Subtle resistance: How Grace Hartigan, Joan Mitchell, and Martha Jackson resisted post-World War II gender constructions
Maier, Angelica J.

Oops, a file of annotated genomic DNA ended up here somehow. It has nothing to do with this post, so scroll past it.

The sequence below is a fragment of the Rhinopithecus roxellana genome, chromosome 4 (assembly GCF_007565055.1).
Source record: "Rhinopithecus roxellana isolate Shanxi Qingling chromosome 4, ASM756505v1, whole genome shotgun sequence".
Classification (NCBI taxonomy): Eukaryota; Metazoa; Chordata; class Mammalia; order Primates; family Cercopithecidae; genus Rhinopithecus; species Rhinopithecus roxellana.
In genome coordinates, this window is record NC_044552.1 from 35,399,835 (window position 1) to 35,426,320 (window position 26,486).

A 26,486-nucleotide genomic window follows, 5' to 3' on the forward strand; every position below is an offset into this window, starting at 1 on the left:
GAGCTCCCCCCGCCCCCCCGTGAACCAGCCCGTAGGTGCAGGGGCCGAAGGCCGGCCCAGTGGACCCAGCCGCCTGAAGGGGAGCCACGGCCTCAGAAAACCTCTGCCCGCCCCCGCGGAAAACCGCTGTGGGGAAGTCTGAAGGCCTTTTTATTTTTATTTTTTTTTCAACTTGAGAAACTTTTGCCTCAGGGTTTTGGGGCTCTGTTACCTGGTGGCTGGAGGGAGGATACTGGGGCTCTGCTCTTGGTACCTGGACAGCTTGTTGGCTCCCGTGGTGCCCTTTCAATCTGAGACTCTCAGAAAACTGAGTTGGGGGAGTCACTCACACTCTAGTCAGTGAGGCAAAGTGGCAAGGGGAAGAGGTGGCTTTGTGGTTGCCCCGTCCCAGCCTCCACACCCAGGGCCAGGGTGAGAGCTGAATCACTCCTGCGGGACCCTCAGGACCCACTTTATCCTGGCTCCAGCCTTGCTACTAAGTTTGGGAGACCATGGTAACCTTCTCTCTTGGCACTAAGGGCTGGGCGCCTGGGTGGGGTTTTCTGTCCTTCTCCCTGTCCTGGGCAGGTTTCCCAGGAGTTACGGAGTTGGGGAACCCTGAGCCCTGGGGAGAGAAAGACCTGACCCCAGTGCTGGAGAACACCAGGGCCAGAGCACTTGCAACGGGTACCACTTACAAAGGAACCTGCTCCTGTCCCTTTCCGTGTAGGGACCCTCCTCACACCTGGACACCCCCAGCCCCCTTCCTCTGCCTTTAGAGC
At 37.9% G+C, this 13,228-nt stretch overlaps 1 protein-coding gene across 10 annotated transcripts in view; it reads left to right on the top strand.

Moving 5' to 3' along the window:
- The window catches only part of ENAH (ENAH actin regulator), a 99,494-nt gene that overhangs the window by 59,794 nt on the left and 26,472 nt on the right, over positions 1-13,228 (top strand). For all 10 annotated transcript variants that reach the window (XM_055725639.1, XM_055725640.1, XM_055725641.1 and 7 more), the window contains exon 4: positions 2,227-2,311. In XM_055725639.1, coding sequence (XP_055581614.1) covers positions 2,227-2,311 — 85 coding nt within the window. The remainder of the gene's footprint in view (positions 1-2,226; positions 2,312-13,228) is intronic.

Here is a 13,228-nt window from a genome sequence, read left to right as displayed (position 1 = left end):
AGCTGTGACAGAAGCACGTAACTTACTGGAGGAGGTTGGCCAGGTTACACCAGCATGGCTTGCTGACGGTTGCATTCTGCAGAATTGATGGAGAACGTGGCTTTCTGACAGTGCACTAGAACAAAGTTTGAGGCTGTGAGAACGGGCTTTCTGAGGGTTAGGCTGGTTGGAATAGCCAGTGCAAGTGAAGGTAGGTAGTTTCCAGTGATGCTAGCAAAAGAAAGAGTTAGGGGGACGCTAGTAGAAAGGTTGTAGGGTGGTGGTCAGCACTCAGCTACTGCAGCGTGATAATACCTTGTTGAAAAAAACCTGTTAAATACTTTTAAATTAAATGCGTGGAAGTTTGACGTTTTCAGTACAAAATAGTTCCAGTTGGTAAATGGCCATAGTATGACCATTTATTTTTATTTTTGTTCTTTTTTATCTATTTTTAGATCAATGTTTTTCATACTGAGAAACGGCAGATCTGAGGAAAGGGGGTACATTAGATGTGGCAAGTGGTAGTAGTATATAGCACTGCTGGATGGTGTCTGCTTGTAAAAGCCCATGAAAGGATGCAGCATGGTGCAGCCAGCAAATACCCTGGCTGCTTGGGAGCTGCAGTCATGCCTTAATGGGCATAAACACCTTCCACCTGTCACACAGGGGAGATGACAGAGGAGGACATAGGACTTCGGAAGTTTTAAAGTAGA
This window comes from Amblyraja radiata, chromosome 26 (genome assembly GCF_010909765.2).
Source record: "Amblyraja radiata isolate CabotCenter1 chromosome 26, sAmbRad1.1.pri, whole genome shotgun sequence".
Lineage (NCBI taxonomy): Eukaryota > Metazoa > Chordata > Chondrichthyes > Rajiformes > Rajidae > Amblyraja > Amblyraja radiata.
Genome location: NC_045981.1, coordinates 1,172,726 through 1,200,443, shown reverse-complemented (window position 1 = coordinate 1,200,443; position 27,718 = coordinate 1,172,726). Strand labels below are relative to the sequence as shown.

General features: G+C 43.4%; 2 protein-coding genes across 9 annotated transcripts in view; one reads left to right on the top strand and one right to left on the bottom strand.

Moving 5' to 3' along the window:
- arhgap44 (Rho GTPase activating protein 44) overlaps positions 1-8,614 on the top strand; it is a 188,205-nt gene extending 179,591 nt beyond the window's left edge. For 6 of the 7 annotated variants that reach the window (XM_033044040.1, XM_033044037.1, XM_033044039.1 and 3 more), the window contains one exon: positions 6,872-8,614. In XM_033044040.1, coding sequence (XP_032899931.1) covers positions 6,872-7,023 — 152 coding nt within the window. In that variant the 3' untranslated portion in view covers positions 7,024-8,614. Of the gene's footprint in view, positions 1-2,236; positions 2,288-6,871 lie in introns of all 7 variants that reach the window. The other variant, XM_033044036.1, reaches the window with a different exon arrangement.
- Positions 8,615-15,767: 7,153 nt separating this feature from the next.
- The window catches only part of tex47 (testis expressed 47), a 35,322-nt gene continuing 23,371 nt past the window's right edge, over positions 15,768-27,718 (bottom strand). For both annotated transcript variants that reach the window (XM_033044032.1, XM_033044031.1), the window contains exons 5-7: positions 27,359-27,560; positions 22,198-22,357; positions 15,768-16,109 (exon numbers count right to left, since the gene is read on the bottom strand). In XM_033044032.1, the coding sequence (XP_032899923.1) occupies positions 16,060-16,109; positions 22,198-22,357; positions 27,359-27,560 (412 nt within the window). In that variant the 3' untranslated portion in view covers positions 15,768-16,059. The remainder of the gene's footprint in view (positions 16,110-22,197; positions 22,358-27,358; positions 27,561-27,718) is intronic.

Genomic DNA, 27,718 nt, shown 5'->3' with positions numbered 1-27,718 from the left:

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"Subtle Resistance: How Grace Hartigan, Joan Mitchell, and Martha Jackson Resisted Post-World War II Gender Constructions" explores the careers of three women in postwar New York City—artists commonly referred to as "second generation" Abstract Expressionist painters, Grace Hartigan and Joan Mitchell, and gallerist Martha Jackson. Following the Second World War, the distinctions between men and women, and masculinity and femininity grew. It is in this polarized social field that Hartigan and Mitchell were able to carve out success, claim agency over the formation of their artistic identities, and overall resist the gender constructions that were so pervasive to postwar American culture. Martha Jackson, a Buffalo native who opened the Martha Jackson Gallery in New York City in 1953, played an important role in the careers of Hartigan and Mitchell and ensured continued progress in their careers during the tumultuous 1960s. Chapter 1 examines the gendered construction of postwar American culture and the exemplary career of Martha Jackson, an independent woman who challenged traditional notions of a woman's role in society. Chapter 2 explores how Hartigan and Mitchell navigated the gendered tensions of the New York School. Chapter 3 studies how Hartigan and Mitchell's artistic styles reflect their construction of identity in relation to art historical tradition and the use of a controlled expressivity in their work. Archival materials from the Martha Jackson Gallery Archives at the UB Anderson Gallery and the Grace Hartigan Papers at the Special Collections Research Center at Syracuse University, as well as periodicals, oral history interviews and other primary sources provide a new perspective of the social history of the time. With this new perspective, the challenges Hartigan, Mitchell, and Jackson faced become clearer, as do their means of resistance.